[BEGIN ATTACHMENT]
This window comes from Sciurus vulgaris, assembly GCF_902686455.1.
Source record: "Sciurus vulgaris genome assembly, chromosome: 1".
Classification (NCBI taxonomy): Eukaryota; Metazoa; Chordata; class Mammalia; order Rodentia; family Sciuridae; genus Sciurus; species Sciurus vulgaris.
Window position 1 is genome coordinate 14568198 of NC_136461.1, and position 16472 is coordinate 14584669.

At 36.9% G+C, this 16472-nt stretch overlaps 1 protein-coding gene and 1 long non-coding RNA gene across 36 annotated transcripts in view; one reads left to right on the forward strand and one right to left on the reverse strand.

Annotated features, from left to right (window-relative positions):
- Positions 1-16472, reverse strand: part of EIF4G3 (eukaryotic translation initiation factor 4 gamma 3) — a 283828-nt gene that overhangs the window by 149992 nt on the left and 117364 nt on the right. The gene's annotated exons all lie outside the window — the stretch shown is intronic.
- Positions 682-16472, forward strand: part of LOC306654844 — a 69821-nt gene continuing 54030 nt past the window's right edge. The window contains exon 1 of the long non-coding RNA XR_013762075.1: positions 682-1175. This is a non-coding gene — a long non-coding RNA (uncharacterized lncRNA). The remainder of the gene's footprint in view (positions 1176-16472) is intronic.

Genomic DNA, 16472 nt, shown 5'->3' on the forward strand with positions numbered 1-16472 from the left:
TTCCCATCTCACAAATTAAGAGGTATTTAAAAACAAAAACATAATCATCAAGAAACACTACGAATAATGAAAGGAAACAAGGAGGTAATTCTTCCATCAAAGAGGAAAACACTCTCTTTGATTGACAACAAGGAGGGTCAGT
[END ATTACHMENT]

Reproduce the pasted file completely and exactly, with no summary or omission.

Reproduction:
This window comes from Sciurus vulgaris, assembly GCF_902686455.1.
Source record: "Sciurus vulgaris genome assembly, chromosome: 1".
Classification (NCBI taxonomy): Eukaryota; Metazoa; Chordata; class Mammalia; order Rodentia; family Sciuridae; genus Sciurus; species Sciurus vulgaris.
Window position 1 is genome coordinate 14568198 of NC_136461.1, and position 16472 is coordinate 14584669.

At 36.9% G+C, this 16472-nt stretch overlaps 1 protein-coding gene and 1 long non-coding RNA gene across 36 annotated transcripts in view; one reads left to right on the forward strand and one right to left on the reverse strand.

Annotated features, from left to right (window-relative positions):
- Positions 1-16472, reverse strand: part of EIF4G3 (eukaryotic translation initiation factor 4 gamma 3) — a 283828-nt gene that overhangs the window by 149992 nt on the left and 117364 nt on the right. The gene's annotated exons all lie outside the window — the stretch shown is intronic.
- Positions 682-16472, forward strand: part of LOC306654844 — a 69821-nt gene continuing 54030 nt past the window's right edge. The window contains exon 1 of the long non-coding RNA XR_013762075.1: positions 682-1175. This is a non-coding gene — a long non-coding RNA (uncharacterized lncRNA). The remainder of the gene's footprint in view (positions 1176-16472) is intronic.

Genomic DNA, 16472 nt, shown 5'->3' on the forward strand with positions numbered 1-16472 from the left:
TTCCCATCTCACAAATTAAGAGGTATTTAAAAACAAAAACATAATCATCAAGAAACACTACGAATAATGAAAGGAAACAAGGAGGTAATTCTTCCATCAAAGAGGAAAACACTCTCTTTGATTGACAACAAGGAGGGTCAGT